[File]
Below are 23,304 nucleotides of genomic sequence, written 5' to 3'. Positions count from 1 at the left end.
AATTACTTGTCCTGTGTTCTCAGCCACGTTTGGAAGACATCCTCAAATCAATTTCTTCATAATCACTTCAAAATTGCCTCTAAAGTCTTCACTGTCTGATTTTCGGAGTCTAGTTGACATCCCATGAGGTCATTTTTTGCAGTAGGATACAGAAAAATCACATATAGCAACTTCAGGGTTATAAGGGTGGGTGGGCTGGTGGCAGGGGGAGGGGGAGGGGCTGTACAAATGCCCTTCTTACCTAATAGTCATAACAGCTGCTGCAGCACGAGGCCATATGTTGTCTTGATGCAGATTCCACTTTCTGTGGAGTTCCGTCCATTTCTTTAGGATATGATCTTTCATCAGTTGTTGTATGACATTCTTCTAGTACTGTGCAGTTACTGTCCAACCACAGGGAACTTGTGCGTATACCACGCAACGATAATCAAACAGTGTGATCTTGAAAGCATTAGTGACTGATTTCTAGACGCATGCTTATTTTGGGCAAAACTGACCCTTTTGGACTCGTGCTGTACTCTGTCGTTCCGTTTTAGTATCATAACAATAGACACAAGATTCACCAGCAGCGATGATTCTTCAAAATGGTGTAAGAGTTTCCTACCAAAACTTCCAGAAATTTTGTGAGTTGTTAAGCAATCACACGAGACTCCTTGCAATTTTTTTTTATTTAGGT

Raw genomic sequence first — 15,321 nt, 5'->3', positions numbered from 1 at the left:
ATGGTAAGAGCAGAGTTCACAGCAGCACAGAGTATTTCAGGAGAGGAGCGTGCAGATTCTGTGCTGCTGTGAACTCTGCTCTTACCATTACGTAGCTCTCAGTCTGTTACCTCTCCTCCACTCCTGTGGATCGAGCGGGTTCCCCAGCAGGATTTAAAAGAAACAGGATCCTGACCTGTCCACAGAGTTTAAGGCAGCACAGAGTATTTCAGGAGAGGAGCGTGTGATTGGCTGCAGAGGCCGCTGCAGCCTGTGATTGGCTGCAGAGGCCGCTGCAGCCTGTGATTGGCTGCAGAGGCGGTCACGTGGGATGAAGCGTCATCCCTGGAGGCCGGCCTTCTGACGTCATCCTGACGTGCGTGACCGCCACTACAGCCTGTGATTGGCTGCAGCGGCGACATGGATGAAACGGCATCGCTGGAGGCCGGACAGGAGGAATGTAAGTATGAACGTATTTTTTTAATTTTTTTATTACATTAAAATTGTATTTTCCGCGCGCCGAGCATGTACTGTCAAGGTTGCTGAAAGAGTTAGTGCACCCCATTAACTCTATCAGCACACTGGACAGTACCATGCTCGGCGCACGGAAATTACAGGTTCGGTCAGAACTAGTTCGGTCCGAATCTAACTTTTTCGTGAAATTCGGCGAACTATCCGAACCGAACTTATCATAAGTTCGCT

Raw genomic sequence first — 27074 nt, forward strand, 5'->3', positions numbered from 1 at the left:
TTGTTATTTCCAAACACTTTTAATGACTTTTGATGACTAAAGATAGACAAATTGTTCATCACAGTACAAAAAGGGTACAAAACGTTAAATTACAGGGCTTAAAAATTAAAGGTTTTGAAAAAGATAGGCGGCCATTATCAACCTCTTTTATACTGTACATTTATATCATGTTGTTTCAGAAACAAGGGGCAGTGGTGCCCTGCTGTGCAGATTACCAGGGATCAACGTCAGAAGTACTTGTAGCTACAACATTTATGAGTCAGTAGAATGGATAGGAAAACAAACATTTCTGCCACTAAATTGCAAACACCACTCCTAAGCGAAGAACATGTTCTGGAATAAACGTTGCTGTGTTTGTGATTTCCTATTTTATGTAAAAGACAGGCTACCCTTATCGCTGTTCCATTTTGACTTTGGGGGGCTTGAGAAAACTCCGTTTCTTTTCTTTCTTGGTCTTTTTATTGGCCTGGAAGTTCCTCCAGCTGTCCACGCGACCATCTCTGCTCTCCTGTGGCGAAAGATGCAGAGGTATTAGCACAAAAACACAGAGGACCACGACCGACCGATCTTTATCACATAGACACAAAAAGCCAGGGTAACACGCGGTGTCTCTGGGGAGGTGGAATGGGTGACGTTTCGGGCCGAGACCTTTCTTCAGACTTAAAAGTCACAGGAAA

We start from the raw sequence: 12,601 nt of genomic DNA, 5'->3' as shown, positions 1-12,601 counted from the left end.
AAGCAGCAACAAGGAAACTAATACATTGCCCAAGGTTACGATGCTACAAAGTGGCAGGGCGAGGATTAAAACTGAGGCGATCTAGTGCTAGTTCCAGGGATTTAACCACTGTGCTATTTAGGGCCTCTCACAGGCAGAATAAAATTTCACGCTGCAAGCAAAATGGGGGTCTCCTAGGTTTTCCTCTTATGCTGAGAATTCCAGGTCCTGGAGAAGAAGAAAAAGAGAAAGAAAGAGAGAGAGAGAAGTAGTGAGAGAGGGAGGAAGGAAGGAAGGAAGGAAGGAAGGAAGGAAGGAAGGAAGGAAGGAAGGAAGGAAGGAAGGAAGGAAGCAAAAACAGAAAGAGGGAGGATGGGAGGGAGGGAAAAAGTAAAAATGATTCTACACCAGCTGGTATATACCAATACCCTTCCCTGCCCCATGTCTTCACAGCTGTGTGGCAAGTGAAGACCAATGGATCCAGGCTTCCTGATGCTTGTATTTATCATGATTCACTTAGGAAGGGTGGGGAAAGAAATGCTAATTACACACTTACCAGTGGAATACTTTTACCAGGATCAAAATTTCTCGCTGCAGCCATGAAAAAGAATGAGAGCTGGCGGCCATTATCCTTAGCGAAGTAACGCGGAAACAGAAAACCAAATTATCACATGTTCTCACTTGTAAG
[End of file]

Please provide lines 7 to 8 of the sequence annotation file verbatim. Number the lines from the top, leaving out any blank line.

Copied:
We start from the raw sequence: 12,601 nt of genomic DNA, 5'->3' as shown, positions 1-12,601 counted from the left end.
AAGCAGCAACAAGGAAACTAATACATTGCCCAAGGTTACGATGCTACAAAGTGGCAGGGCGAGGATTAAAACTGAGGCGATCTAGTGCTAGTTCCAGGGATTTAACCACTGTGCTATTTAGGGCCTCTCACAGGCAGAATAAAATTTCACGCTGCAAGCAAAATGGGGGTCTCCTAGGTTTTCCTCTTATGCTGAGAATTCCAGGTCCTGGAGAAGAAGAAAAAGAGAAAGAAAGAGAGAGAGAGAAGTAGTGAGAGAGGGAGGAAGGAAGGAAGGAAGGAAGGAAGGAAGGAAGGAAGGAAGGAAGGAAGGAAGGAAGGAAGGAAGGAAGCAAAAACAGAAAGAGGGAGGATGGGAGGGAGGGAAAAAGTAAAAATGATTCTACACCAGCTGGTATATACCAATACCCTTCCCTGCCCCATGTCTTCACAGCTGTGTGGCAAGTGAAGACCAATGGATCCAGGCTTCCTGATGCTTGTATTTATCATGATTCACTTAGGAAGGGTGGGGAAAGAAATGCTAATTACACACTTACCAGTGGAATACTTTTACCAGGATCAAAATTTCTCGCTGCAGCCATGAAAAAGAATGAGAGCTGGCGGCCATTATCCTTAGCGAAGTAACGCGGAAACAGAAAACCAAATTATCACATGTTCTCACTTGTAAG